The Mufti continues:

     "In the light of this important information and the
     great and incessant efforts of the Jews and of the
     English, which are obviously being made in their own
     interests, and in the light of the desire of these
     enemies to transfer rapidly many thousands of Jews from
     Europe to Palestine, upon which the English have
     brought disaster by dispatching waves of Jews from all
     corners of the globe, it seems to me that I should
     bring to the knowledge of Your Excellency the fact that
     the Arabs, loyal friends of the Axis, feel themselves
     hurt when they notice that their friends of the Axis
     powers facilitate the Judeo-English objective of the
     transfer of Jews, who are agents of the British and the
     communists, enemies of the Arabs and the enemies of
     Europe, to Arab Palestine.  For this reason, I would
     request Your Excellency to direct your attention to
     this important subject, and to adopt the necessary
     measures with the governments of Bulgaria, Romania and
     Hungary, with the object of preventing the departure of
     these Jews, and to frustrate the attempts of the Jews,
     the English, and their allies.  The Arabs will be
     grateful to Your Excellency for your action in this
     matter.  Please accept, Your Excellency, my highest
     esteem."  Signed: Amin al-Husseini.
Presiding Judge: The document will be marked T/1261.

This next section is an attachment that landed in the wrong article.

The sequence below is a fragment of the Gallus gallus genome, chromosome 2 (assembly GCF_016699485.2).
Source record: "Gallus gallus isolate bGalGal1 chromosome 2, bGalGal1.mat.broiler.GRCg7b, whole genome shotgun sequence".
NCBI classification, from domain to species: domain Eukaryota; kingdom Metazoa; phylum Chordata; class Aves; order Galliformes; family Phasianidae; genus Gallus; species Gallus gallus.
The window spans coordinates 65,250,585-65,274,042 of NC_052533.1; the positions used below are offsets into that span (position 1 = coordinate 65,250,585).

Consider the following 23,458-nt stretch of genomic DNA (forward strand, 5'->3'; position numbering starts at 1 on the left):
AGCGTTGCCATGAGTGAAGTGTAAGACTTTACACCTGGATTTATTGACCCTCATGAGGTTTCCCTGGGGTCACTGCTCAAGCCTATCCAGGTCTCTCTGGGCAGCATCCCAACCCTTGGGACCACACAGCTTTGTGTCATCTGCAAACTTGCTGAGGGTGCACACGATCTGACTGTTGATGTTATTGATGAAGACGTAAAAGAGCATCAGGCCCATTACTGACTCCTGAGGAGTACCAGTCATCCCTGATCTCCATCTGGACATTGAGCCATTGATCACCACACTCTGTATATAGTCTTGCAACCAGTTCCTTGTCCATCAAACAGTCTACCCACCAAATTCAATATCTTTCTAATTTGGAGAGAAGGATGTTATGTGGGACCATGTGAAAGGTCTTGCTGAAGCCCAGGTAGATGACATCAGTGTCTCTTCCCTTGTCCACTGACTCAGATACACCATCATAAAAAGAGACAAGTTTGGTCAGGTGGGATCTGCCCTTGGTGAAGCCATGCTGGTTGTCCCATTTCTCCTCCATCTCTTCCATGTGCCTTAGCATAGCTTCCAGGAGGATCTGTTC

Judge Raveh:   Do these dots on the second page indicate
that something is missing?

Attorney General: No, we did not translate it; you have the
original document in full, but we only translated these

Judge Raveh:   I am referring to page two of the original.

Attorney General: This is how we have it.  It is the
original letter, even the signature is there.

We have in our possession a number of documents from the
Mufti's archives which fell into the hands of the Allied
forces in 1945 in Badgastein, in Austria, where the Mufti
kept his last office before the German surrender.  I have
the affidavit of Mr. Tuvia Arazi, of our Ministry of Foreign
Affairs, authenticating the documents which I intend to
submit to this Court in proceeding with this subject.  This
is his statement to which the documents are annexed, which -
apart from this - I shall submit one by one.

Dr. Servatius:  Your Honour, with reference to document No.
1311, I have it before me in the French language, and it
seems to be a photocopy; whereas it bears the Mufti's
signature, I nevertheless hear that dots appear on page two,
and this gives the impression of something having been
omitted. It is difficult to explain the meaning of this
photocopy with the omission, and this matter ought to be

Judge Raveh:   This is the same question that I asked.

Attorney General: I submitted to the Court three copies of
Mr. Arazi's affidavit.

Presiding Judge: No, Dr. Servatius' question still referred
to the previous exhibit; perhaps we could first dispose of
this question.

Attorney General: I should like to see whether Mr. Arazi
also mentions document No. 1311 amongst those that were
seized - then at least we could have a formal answer.

Presiding Judge: First of all, let us dispose of the dots in
this document.

Attorney General: He does not mention it.  All that I can
say is: That is the nature of the document in our
possession; I do not know what is the explanation for this
omission by means of dots.

Presiding Judge: I am not sure that this is an omission.
Perhaps it was the end of a section.  It could be that it
indicates the end of the description of facts, and in the
light of these facts, instead of drawing a line, he put a
set of dots.

Attorney General: In the main, I should like to be permitted
to add - with all due respect to the Court's observation -
that the dots do not follow after the last word, in which